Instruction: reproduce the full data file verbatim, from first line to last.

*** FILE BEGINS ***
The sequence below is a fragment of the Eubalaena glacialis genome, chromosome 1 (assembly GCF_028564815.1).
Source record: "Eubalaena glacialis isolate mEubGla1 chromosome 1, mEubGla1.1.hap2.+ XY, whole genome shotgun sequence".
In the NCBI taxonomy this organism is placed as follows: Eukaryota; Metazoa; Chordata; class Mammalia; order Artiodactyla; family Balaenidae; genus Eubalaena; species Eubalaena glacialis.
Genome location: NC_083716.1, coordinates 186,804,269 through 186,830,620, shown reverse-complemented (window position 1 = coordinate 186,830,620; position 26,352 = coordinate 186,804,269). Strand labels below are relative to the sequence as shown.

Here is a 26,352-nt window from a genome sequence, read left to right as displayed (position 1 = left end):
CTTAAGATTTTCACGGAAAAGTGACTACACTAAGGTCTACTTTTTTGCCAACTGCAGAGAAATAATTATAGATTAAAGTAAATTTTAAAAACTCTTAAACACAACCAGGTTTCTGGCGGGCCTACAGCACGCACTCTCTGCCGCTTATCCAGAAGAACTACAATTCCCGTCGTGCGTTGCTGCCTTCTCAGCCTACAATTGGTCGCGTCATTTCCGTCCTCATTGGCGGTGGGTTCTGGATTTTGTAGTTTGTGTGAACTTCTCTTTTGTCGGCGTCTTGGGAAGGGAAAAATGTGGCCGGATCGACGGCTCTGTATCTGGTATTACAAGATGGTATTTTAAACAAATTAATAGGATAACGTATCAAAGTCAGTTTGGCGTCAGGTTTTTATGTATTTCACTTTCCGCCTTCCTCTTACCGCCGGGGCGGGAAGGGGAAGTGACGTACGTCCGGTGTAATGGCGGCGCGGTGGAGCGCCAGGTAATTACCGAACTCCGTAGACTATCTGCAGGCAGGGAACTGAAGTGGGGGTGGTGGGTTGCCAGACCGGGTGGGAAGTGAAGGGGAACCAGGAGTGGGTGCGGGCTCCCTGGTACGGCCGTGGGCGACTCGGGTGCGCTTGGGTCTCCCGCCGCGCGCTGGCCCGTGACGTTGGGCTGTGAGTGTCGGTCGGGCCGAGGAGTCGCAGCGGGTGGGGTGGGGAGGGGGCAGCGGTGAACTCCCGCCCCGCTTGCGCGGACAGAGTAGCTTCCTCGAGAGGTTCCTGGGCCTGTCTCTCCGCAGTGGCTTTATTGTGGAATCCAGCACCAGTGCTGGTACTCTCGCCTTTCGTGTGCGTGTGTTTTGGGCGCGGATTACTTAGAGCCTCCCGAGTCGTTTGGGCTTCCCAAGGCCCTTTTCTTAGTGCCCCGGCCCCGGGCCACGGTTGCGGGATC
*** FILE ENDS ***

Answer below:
The sequence below is a fragment of the Eubalaena glacialis genome, chromosome 1 (assembly GCF_028564815.1).
Source record: "Eubalaena glacialis isolate mEubGla1 chromosome 1, mEubGla1.1.hap2.+ XY, whole genome shotgun sequence".
In the NCBI taxonomy this organism is placed as follows: Eukaryota; Metazoa; Chordata; class Mammalia; order Artiodactyla; family Balaenidae; genus Eubalaena; species Eubalaena glacialis.
Genome location: NC_083716.1, coordinates 186,804,269 through 186,830,620, shown reverse-complemented (window position 1 = coordinate 186,830,620; position 26,352 = coordinate 186,804,269). Strand labels below are relative to the sequence as shown.

Here is a 26,352-nt window from a genome sequence, read left to right as displayed (position 1 = left end):
CTTAAGATTTTCACGGAAAAGTGACTACACTAAGGTCTACTTTTTTGCCAACTGCAGAGAAATAATTATAGATTAAAGTAAATTTTAAAAACTCTTAAACACAACCAGGTTTCTGGCGGGCCTACAGCACGCACTCTCTGCCGCTTATCCAGAAGAACTACAATTCCCGTCGTGCGTTGCTGCCTTCTCAGCCTACAATTGGTCGCGTCATTTCCGTCCTCATTGGCGGTGGGTTCTGGATTTTGTAGTTTGTGTGAACTTCTCTTTTGTCGGCGTCTTGGGAAGGGAAAAATGTGGCCGGATCGACGGCTCTGTATCTGGTATTACAAGATGGTATTTTAAACAAATTAATAGGATAACGTATCAAAGTCAGTTTGGCGTCAGGTTTTTATGTATTTCACTTTCCGCCTTCCTCTTACCGCCGGGGCGGGAAGGGGAAGTGACGTACGTCCGGTGTAATGGCGGCGCGGTGGAGCGCCAGGTAATTACCGAACTCCGTAGACTATCTGCAGGCAGGGAACTGAAGTGGGGGTGGTGGGTTGCCAGACCGGGTGGGAAGTGAAGGGGAACCAGGAGTGGGTGCGGGCTCCCTGGTACGGCCGTGGGCGACTCGGGTGCGCTTGGGTCTCCCGCCGCGCGCTGGCCCGTGACGTTGGGCTGTGAGTGTCGGTCGGGCCGAGGAGTCGCAGCGGGTGGGGTGGGGAGGGGGCAGCGGTGAACTCCCGCCCCGCTTGCGCGGACAGAGTAGCTTCCTCGAGAGGTTCCTGGGCCTGTCTCTCCGCAGTGGCTTTATTGTGGAATCCAGCACCAGTGCTGGTACTCTCGCCTTTCGTGTGCGTGTGTTTTGGGCGCGGATTACTTAGAGCCTCCCGAGTCGTTTGGGCTTCCCAAGGCCCTTTTCTTAGTGCCCCGGCCCCGGGCCACGGTTGCGGGATC